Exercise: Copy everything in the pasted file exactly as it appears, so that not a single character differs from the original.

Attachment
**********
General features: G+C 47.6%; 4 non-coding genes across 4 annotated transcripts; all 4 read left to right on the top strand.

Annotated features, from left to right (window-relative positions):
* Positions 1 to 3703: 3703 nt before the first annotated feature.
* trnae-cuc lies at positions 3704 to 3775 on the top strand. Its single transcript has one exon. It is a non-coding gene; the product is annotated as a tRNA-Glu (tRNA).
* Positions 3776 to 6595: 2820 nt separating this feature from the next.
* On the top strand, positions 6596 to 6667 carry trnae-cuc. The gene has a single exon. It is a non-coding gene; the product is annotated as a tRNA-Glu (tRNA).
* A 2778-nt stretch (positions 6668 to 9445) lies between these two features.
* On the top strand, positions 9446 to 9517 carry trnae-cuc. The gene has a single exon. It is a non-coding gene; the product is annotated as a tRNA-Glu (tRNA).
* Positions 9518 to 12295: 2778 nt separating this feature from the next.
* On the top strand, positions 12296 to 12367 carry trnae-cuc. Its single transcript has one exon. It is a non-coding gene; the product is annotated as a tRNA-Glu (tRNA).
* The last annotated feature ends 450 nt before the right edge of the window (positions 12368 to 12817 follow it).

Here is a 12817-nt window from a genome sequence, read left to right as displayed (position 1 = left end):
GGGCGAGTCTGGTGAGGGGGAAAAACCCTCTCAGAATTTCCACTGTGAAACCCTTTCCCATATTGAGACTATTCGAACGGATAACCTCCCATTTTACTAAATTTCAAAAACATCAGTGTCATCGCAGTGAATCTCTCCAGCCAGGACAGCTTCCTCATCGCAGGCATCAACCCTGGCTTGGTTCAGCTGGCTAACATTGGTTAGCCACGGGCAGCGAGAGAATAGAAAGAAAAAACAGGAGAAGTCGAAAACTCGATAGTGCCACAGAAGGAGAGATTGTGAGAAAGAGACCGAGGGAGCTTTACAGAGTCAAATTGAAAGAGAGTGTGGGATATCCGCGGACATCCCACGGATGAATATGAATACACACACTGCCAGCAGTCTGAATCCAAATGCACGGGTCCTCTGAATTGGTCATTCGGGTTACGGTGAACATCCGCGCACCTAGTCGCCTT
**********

General features: G+C 47.6%; 4 non-coding genes across 4 annotated transcripts; all 4 read left to right on the top strand.

Annotated features, from left to right (window-relative positions):
* Positions 1 to 3703: 3703 nt before the first annotated feature.
* trnae-cuc lies at positions 3704 to 3775 on the top strand. Its single transcript has one exon. It is a non-coding gene; the product is annotated as a tRNA-Glu (tRNA).
* Positions 3776 to 6595: 2820 nt separating this feature from the next.
* On the top strand, positions 6596 to 6667 carry trnae-cuc. The gene has a single exon. It is a non-coding gene; the product is annotated as a tRNA-Glu (tRNA).
* A 2778-nt stretch (positions 6668 to 9445) lies between these two features.
* On the top strand, positions 9446 to 9517 carry trnae-cuc. The gene has a single exon. It is a non-coding gene; the product is annotated as a tRNA-Glu (tRNA).
* Positions 9518 to 12295: 2778 nt separating this feature from the next.
* On the top strand, positions 12296 to 12367 carry trnae-cuc. Its single transcript has one exon. It is a non-coding gene; the product is annotated as a tRNA-Glu (tRNA).
* The last annotated feature ends 450 nt before the right edge of the window (positions 12368 to 12817 follow it).

Here is a 12817-nt window from a genome sequence, read left to right as displayed (position 1 = left end):
GGGCGAGTCTGGTGAGGGGGAAAAACCCTCTCAGAATTTCCACTGTGAAACCCTTTCCCATATTGAGACTATTCGAACGGATAACCTCCCATTTTACTAAATTTCAAAAACATCAGTGTCATCGCAGTGAATCTCTCCAGCCAGGACAGCTTCCTCATCGCAGGCATCAACCCTGGCTTGGTTCAGCTGGCTAACATTGGTTAGCCACGGGCAGCGAGAGAATAGAAAGAAAAAACAGGAGAAGTCGAAAACTCGATAGTGCCACAGAAGGAGAGATTGTGAGAAAGAGACCGAGGGAGCTTTACAGAGTCAAATTGAAAGAGAGTGTGGGATATCCGCGGACATCCCACGGATGAATATGAATACACACACTGCCAGCAGTCTGAATCCAAATGCACGGGTCCTCTGAATTGGTCATTCGGGTTACGGTGAACATCCGCGCACCTAGTCGCCTT